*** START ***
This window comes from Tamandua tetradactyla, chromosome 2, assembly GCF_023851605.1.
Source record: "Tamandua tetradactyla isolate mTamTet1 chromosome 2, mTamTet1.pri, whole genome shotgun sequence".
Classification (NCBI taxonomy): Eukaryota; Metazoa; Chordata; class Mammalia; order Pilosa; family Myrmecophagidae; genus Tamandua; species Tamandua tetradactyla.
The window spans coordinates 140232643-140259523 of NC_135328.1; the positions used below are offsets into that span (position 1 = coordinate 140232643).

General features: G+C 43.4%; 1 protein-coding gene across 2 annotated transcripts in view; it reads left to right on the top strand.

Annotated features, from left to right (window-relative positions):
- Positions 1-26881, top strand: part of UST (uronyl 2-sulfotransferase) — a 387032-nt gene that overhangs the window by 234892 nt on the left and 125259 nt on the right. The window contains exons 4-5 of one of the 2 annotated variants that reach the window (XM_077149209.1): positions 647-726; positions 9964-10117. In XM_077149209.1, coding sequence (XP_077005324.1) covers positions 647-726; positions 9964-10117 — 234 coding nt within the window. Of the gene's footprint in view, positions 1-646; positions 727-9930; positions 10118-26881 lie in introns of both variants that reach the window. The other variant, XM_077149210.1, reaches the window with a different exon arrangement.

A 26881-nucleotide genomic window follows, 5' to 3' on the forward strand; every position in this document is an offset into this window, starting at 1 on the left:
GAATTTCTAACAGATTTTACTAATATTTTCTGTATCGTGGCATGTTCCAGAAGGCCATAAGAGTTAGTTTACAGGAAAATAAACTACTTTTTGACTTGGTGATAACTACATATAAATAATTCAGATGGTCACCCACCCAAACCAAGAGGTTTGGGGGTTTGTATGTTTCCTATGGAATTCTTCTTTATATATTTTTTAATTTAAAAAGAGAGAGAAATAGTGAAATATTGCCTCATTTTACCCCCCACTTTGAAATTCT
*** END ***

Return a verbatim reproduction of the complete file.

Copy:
This window comes from Tamandua tetradactyla, chromosome 2, assembly GCF_023851605.1.
Source record: "Tamandua tetradactyla isolate mTamTet1 chromosome 2, mTamTet1.pri, whole genome shotgun sequence".
Classification (NCBI taxonomy): Eukaryota; Metazoa; Chordata; class Mammalia; order Pilosa; family Myrmecophagidae; genus Tamandua; species Tamandua tetradactyla.
The window spans coordinates 140232643-140259523 of NC_135328.1; the positions used below are offsets into that span (position 1 = coordinate 140232643).

General features: G+C 43.4%; 1 protein-coding gene across 2 annotated transcripts in view; it reads left to right on the top strand.

Annotated features, from left to right (window-relative positions):
- Positions 1-26881, top strand: part of UST (uronyl 2-sulfotransferase) — a 387032-nt gene that overhangs the window by 234892 nt on the left and 125259 nt on the right. The window contains exons 4-5 of one of the 2 annotated variants that reach the window (XM_077149209.1): positions 647-726; positions 9964-10117. In XM_077149209.1, coding sequence (XP_077005324.1) covers positions 647-726; positions 9964-10117 — 234 coding nt within the window. Of the gene's footprint in view, positions 1-646; positions 727-9930; positions 10118-26881 lie in introns of both variants that reach the window. The other variant, XM_077149210.1, reaches the window with a different exon arrangement.

A 26881-nucleotide genomic window follows, 5' to 3' on the forward strand; every position in this document is an offset into this window, starting at 1 on the left:
GAATTTCTAACAGATTTTACTAATATTTTCTGTATCGTGGCATGTTCCAGAAGGCCATAAGAGTTAGTTTACAGGAAAATAAACTACTTTTTGACTTGGTGATAACTACATATAAATAATTCAGATGGTCACCCACCCAAACCAAGAGGTTTGGGGGTTTGTATGTTTCCTATGGAATTCTTCTTTATATATTTTTTAATTTAAAAAGAGAGAGAAATAGTGAAATATTGCCTCATTTTACCCCCCACTTTGAAATTCT